Estimated heliocentric CME heights in solar radii R (along three different radials, LASCO C2 observations) for the Halo1 event, plotted over the GOES X-ray flux curve. Extrapolated linear fit to the height-time data points of the later LASCO C3 observations and those of an earlier CME are also shown. Type II burst times and estimated height ranges are marked in the plot with yellow areas, ‘m-type II’ stands for a burst at metric and ‘dh-type II’ at decametric-hectometric wavelengths (radio observations are from HiRAS, IZMIRAN, and Wind WAVES experiment). Triangle indicates the time of an H-alpha filament eruption (Yunnan). Observations were limited due to bad weather conditions, but there is some indication of another filament eruption around 06:26 UT. Black arrows show the start times of the GOES flares and white-headed arrows show the times when EIT dimmings were observed (note that there were no available EIT images near the start of the second flare, between 06:48 and 07:13 UT). The EIT field of view ends at heliocentric height 1.3 R, and the LASCO C2 field of view begins around 2.1 R, and thus there is a wide range of heights where imaging is not available.

So where and how are the shock-related type II bursts created?

We found that the first two halo-type CMEs started as filament eruptions, but the CMEs were surprisingly slow around 3 R (backwards extrapolation of the CME heights with these speeds actually point to the filament eruption times). The CMEs were associated with flares, and metric type II bursts were observed only during these flares. Although the type II bursts were accompanied by a CME, our detailed study of the CME and type II shock driver heights and speeds casts a doubt on the idea that all metric type II bursts are driven by CMEs. (This claim is basically based on statistics.)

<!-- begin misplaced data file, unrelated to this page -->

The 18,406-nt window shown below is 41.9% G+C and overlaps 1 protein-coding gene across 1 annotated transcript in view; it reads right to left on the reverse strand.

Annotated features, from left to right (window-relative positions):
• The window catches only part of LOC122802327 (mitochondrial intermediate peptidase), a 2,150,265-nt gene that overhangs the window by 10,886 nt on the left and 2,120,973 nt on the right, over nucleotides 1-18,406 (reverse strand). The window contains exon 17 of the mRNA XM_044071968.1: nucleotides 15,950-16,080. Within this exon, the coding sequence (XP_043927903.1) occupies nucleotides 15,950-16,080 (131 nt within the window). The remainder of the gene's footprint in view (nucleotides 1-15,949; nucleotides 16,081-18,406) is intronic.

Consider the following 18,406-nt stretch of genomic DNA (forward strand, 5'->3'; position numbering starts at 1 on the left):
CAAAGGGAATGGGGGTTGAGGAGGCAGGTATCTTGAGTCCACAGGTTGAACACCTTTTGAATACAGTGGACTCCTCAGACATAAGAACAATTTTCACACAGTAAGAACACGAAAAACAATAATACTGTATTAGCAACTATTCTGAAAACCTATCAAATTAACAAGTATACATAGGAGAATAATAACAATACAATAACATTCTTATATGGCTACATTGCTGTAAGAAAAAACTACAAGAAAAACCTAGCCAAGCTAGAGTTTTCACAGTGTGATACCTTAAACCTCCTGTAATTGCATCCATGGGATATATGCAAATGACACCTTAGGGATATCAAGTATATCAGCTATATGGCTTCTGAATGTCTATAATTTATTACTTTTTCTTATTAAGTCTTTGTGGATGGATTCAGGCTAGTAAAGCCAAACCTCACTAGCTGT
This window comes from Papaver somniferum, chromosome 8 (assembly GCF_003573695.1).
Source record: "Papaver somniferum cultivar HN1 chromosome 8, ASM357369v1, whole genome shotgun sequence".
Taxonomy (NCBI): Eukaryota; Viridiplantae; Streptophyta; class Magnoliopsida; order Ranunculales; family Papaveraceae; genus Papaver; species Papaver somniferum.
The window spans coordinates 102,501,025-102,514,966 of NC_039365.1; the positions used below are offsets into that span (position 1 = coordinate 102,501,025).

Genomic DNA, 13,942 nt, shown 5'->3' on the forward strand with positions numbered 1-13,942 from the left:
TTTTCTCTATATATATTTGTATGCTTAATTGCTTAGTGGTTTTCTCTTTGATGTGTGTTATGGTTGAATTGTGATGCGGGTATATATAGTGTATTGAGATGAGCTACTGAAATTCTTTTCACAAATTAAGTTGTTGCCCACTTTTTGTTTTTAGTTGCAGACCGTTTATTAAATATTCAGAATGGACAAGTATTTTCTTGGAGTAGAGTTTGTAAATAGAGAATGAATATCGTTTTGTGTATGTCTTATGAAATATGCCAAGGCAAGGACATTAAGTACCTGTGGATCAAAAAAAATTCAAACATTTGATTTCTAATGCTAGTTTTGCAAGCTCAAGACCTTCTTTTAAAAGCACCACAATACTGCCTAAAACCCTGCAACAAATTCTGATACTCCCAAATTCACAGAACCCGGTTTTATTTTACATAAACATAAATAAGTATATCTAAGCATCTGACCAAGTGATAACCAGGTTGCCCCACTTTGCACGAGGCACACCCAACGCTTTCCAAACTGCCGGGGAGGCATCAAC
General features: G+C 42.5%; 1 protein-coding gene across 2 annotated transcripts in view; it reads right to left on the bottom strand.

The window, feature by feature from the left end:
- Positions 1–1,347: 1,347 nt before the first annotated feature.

Flare-related CME acceleration could account for the formation of the metric type II bursts. This, however, would require that the CME decelerates heavily soon after, to obtain the observed low speed near 3 R. Looking at the height-time diagram, we see that the metric type II bursts (‘m-type II’ in the plot) are observed soon after the X-ray flare start times and the backwards extrapolation of the burst driver heights gives us the flare start times. Therefore we cannot exclude the possibility of flare blast waves in action. Unfortunately the H-alpha observations could not reveal any propagating shock waves at photospheric level (the observations were affected by changing weather conditions). Furthermore, the first decametric-hectometric type II burst (‘dh-type II’) almost looks like a continuation of the first m-type II, and it also has a much higher height than the simultaneously observed white light CME. The height of the second dh-type II does match with the white light CME, but as the CME undergoes velocity changes after that, the CME acceleration around 4-5 R could also be explained by a fast eruption associated with the later flare.

Read the full paper: ‘Slow halo CMEs with shock signatures’ by Silja Pohjolainen and Niina Lehtinen, in Astronomy and Astrophysics Vol. 449, p. 359-367 (2006), or contact the authors for a reprint.